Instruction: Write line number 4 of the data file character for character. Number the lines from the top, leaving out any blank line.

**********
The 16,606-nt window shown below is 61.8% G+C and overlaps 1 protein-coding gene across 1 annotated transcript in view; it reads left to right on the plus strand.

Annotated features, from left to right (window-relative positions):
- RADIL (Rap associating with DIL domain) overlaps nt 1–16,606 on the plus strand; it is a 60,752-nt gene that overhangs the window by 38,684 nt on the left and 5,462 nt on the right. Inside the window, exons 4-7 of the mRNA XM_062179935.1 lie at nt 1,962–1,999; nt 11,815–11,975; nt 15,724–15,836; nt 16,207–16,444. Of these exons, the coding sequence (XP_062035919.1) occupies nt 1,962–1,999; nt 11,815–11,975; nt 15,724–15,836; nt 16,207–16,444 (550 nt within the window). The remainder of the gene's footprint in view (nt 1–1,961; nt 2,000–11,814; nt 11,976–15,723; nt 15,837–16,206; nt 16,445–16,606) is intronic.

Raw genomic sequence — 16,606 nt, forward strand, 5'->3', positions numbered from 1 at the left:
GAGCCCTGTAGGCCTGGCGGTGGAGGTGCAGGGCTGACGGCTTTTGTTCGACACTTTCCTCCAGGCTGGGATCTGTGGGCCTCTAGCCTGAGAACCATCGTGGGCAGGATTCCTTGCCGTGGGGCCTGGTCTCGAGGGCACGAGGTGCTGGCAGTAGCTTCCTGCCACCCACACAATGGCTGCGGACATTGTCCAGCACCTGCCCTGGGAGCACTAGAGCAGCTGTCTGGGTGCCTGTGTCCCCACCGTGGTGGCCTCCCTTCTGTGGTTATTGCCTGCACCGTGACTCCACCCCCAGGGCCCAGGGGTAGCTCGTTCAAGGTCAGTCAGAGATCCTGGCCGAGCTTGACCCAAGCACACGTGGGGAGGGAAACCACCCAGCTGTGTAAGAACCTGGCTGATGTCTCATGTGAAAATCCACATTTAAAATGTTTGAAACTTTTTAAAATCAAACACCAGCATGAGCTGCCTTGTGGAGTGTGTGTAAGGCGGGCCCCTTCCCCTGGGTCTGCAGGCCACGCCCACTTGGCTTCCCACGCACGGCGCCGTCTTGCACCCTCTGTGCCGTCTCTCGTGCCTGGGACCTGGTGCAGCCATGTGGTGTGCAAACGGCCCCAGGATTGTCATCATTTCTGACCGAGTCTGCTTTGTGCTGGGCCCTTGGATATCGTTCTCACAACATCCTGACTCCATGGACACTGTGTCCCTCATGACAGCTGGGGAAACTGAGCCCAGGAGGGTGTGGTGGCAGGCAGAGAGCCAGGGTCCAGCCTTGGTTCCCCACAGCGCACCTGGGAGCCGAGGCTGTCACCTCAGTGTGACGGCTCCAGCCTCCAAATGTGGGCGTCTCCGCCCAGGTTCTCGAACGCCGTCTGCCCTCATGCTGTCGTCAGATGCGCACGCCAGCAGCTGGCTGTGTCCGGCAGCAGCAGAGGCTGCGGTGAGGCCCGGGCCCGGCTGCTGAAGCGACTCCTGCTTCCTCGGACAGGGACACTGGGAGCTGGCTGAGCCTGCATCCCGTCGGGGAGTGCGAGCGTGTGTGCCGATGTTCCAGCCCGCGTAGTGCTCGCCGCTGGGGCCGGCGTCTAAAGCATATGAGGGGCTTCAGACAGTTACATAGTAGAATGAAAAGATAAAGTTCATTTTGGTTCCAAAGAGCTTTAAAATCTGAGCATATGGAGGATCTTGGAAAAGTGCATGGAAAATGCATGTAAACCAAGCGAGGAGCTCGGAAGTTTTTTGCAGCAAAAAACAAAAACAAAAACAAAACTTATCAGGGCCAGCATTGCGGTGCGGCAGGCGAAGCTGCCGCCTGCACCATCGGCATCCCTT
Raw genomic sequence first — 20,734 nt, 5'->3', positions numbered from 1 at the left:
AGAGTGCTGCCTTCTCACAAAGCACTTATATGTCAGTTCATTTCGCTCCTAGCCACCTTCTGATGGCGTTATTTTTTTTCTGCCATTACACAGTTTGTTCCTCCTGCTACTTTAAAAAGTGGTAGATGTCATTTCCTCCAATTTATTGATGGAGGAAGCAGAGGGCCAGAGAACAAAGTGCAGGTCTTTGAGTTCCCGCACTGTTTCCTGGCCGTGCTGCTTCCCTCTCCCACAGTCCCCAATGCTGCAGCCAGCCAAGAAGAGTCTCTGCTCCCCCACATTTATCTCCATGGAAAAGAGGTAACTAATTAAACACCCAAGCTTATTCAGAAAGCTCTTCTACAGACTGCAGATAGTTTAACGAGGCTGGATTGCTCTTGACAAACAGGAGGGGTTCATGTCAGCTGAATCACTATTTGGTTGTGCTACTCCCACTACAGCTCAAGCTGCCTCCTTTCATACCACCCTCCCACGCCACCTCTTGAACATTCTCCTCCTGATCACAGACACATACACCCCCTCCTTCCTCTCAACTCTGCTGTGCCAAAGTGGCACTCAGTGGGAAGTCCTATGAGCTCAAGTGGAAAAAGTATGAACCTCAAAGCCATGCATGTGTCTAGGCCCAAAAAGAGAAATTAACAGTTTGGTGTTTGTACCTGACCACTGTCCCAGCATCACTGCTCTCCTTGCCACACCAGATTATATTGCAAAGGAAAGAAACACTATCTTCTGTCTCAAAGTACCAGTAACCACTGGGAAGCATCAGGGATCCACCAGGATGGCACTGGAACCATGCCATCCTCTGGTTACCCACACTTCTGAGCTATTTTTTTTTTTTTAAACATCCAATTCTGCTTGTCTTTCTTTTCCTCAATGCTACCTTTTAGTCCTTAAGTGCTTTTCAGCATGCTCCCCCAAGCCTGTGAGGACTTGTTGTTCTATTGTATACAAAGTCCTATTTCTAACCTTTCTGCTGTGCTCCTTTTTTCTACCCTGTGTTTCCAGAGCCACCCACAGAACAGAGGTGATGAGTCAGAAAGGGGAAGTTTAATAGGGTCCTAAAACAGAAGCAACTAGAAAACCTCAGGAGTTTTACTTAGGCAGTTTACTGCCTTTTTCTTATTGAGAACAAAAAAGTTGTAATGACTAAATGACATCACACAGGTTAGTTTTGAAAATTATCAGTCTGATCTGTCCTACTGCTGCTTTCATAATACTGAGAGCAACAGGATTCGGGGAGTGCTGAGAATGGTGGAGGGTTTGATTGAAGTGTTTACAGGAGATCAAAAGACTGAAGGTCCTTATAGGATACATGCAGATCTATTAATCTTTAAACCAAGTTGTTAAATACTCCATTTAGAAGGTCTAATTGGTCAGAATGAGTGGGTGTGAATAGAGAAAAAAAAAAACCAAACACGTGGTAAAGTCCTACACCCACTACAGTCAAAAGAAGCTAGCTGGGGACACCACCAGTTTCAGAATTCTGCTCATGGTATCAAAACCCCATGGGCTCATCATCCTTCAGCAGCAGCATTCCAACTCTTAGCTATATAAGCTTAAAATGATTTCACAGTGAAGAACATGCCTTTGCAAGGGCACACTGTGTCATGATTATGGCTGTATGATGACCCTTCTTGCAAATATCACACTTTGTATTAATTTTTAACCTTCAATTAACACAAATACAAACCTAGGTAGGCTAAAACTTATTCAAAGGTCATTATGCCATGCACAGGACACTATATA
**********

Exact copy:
Raw genomic sequence — 16,606 nt, forward strand, 5'->3', positions numbered from 1 at the left: